• confs - If one of the listed config files is found, this will be considered for the test. Tests can continue even if no config file is found. If no file is found at any of the listed locations, and a defaultconf location is given for the component, the test will give remediation advice using the defaultconf location.
  • unitfiles - From version 1.2.0 of the benchmark (tests for Kubernetes 1.8), the remediation instructions were updated to assume that kubelet configuration is defined in a service file, and this setting defines where to look for that configuration.


There are three output states

  • [PASS] and [FAIL] indicate that a test was run successfully, and it either passed or failed
  • [WARN] means this test needs further attention, for example it is a test that needs to be run manually
  • [INFO] is informational output that needs no further action.

Test config YAML representation

The tests are represented as YAML documents (installed by default into ./cfg).

An example is as listed below:

id: 1
text: "Master Checks"
type: "master"
- id: 1.1
  text: "Kube-apiserver"
    - id: 1.1.1
      text: "Ensure that the --allow-privileged argument is set (Scored)"
      audit: "ps -ef | grep kube-apiserver | grep -v grep"
      bin_op: or
      - flag: "--allow-privileged"
        set: true
      - flag: "--some-other-flag"
        set: false
      remediation: "Edit the /etc/kubernetes/config file on the master node and set the KUBE_ALLOW_PRIV parameter to '--allow-privileged=false'"
      scored: true

Recommendations (called checks in this document) can run on Kubernetes Master, Node or Federated API Servers. Checks are organized into groups which share similar controls (things to check for) and are grouped together in the section of the CIS Kubernetes document. These groups are further organized under controls which can be of the type master, node or federated apiserver to reflect the various Kubernetes node types.

Omitting checks

If you decide that a recommendation is not appropriate for your environment, you can choose to omit it by editing the test YAML file to give it the check type skip as in this example:

  - id: 2.1.1
    text: "Ensure that the --allow-privileged argument is set to false (Scored)"
    type: "skip"
    scored: true

No tests will be run for this check and the output will be marked [INFO].


Tests are the items we actually look for to determine if a check is successful or not. Checks can have multiple tests, which must all be successful for the check to pass.

The syntax for tests:

- flag:

You can also define jsonpath and yamlpath tests using the following syntax:

- path:

Tests have various operations which are used to compare the output of audit commands for success. These operations are:

  • eq: tests if the flag value is equal to the compared value.
  • noteq: tests if the flag value is unequal to the compared value.
  • gt: tests if the flag value is greater than the compared value.
  • gte: tests if the flag value is greater than or equal to the compared value.
  • lt: tests if the flag value is less than the compared value.
  • lte: tests if the flag value is less than or equal to the compared value.
  • has: tests if the flag value contains the compared value.
  • nothave: tests if the flag value does not contain the compared value.
  • regex: tests if the flag value matches the compared value regular expression.

When defining regular expressions in YAML it is generally easier to wrap them in single quotes, for example '^[abc]$', to avoid issues with string escaping.


Going forward we plan to release updates to kube-bench to add support for new releases of the Benchmark, which in turn we can anticipate being made for each new Kubernetes release.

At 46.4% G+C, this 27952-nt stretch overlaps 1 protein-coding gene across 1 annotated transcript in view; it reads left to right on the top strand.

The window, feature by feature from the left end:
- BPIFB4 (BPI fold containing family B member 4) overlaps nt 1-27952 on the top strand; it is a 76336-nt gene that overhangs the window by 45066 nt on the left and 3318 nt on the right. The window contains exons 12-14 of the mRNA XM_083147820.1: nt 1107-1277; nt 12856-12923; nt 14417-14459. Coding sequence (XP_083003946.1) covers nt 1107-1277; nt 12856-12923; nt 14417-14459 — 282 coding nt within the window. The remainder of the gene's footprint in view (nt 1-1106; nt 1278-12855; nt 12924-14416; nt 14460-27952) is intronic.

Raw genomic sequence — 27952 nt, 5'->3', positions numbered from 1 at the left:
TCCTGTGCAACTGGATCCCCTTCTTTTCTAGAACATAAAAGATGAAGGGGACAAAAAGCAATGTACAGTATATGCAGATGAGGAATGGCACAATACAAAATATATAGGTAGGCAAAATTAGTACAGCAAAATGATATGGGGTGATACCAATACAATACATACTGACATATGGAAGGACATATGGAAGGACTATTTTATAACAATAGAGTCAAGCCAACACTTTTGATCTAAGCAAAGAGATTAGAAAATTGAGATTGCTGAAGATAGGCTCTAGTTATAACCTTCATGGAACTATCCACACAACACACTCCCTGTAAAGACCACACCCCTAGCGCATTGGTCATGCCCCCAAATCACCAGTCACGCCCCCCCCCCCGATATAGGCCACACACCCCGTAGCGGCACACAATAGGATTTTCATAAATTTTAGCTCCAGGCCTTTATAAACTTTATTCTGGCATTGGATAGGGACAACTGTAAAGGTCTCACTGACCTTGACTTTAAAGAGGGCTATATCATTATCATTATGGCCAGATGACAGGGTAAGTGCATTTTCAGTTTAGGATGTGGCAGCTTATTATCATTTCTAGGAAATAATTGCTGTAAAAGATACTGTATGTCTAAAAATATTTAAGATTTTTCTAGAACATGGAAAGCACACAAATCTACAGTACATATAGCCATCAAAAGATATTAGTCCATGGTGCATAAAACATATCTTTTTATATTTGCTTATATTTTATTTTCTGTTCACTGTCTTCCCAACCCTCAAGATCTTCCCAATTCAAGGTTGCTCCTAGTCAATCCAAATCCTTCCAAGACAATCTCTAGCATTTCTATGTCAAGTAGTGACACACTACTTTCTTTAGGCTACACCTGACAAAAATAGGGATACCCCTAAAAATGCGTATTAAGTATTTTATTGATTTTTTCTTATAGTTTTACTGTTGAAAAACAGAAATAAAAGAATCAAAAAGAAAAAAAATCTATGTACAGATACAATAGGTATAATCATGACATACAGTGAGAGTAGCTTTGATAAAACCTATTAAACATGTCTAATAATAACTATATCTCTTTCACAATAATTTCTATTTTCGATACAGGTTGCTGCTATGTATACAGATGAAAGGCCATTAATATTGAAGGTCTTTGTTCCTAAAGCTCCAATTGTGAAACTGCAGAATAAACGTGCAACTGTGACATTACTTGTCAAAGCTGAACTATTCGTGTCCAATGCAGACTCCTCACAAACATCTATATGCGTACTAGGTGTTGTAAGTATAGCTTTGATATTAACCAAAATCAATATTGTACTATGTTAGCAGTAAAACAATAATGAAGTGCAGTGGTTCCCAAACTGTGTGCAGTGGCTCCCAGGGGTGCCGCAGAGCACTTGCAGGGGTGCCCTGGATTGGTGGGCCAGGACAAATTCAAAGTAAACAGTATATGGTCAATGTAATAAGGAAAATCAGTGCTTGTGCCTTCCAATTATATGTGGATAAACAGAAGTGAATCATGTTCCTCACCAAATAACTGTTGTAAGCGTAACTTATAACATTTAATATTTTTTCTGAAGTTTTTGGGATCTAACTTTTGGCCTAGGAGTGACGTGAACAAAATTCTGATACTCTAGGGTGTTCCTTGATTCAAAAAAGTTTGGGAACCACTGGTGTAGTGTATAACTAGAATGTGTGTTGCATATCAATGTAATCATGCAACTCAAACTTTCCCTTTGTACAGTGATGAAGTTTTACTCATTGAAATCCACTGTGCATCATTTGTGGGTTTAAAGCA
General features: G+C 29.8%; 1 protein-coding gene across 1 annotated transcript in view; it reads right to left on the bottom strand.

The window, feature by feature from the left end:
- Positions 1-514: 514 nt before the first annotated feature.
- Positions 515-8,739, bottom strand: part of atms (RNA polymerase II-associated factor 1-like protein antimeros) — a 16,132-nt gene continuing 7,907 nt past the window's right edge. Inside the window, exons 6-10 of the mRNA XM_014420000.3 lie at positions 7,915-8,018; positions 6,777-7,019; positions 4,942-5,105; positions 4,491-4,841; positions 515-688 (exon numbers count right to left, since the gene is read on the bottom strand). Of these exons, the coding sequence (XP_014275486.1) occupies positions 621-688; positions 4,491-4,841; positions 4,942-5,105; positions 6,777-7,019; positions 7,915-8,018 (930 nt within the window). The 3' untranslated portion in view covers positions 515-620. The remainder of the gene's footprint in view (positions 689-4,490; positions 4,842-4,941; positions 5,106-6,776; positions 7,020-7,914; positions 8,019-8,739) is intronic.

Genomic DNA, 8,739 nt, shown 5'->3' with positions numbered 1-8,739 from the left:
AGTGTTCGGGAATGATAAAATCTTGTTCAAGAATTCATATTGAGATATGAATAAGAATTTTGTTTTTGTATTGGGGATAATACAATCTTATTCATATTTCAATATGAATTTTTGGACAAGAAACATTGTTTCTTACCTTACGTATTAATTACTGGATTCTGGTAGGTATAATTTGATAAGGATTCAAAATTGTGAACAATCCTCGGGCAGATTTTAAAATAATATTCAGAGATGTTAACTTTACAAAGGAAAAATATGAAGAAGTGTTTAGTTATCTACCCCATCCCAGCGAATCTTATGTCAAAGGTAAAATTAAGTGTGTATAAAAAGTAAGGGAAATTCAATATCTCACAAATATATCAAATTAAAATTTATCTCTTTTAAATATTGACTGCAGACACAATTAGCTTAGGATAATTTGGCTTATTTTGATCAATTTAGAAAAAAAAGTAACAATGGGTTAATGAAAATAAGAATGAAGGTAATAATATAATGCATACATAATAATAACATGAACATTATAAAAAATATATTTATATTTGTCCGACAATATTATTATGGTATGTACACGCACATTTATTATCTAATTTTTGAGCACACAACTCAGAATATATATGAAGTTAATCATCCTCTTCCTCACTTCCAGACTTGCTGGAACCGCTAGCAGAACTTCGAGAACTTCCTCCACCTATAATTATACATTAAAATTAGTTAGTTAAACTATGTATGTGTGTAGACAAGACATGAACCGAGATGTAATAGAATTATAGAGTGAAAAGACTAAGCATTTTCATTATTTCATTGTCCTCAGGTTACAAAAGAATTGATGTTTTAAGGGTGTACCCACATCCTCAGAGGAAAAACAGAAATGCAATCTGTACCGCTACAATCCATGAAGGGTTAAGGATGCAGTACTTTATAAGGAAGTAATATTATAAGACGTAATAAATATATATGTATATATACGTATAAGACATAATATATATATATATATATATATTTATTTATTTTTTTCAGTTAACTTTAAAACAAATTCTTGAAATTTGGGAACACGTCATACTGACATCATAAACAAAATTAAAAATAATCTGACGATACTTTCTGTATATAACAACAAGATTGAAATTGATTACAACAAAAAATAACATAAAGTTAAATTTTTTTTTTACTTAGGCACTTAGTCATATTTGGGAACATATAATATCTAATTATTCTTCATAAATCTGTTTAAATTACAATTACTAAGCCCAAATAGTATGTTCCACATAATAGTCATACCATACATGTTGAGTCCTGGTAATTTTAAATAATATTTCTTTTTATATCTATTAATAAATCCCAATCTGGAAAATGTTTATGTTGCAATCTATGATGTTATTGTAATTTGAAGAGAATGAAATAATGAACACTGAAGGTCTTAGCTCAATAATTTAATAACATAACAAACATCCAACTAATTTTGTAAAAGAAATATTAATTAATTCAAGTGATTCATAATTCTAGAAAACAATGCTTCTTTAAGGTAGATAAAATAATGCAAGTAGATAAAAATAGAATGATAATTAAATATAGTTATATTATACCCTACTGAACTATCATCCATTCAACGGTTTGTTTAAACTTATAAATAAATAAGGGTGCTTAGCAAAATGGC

We welcome PRs and issue reports.

Testing locally with kind

Our makefile contains targets to test your current version of kube-bench inside a Kind cluster. This can be very handy if you don’t want to run a real kubernetes cluster for development purpose.

First you’ll need to create the cluster using make kind-test-cluster this will create a new cluster if it cannot be found on your machine. By default the cluster is named kube-bench but you can change the name by using the environment variable KIND_PROFILE.

If kind cannot be found on your system the target will try to install it using go get

Next you’ll have to build the kube-bench docker image using make build-docker, then we will be able to push the docker image to the cluster using make kind-push.

Finally we can use the make kind-run target to run the current version of kube-bench in the cluster and follow the logs of pods created. (Ctrl+C to exit)

Everytime you want to test a change, you’ll need to rebuild the docker image and push it to cluster before running it again. ( make build-docker kind-push kind-run )

GitHub Issues


If you think you have found a bug please follow the instructions below.

  • Please spend a small amount of time giving due diligence to the issue tracker. Your issue might be a duplicate.
  • Open a new issue if a duplicate doesn’t already exist.
  • Note the version of kube-bench you are running (from kube-bench version) and the command line options you are using.
  • Note the version of kubernetes you are running (from kubectl version or oc version for Openshift).
  • Set -v 10 command line option and save the log output. Please paste this into your issue.
  • Remember users might be searching for your issue in the future, so please give it a meaningful title to help others.


We also use the GitHub issue tracker to track feature requests. If you have an idea to make kube-bench even more awesome follow the steps below.

  • Open a new issue.
  • Remember users might be searching for your issue in the future, so please give it a meaningful title to helps others.
  • Clearly define the use case, using concrete examples. For example: I type this and kube-bench does that.
  • If you would like to include a technical design for your feature please feel free to do so.

Pull Requests

We welcome pull requests!

  • Your PR is more likely to be accepted if it focuses on just one change.
  • Please include a comment with the results before and after your change.
  • Your PR is more likely to be accepted if it includes tests. (We have not historically been very strict about tests, but we would like to improve this!).
  • You’re welcome to submit a WIP (work in progress) PR if you would like early feedback on an idea or an approach.
  • Happy coding!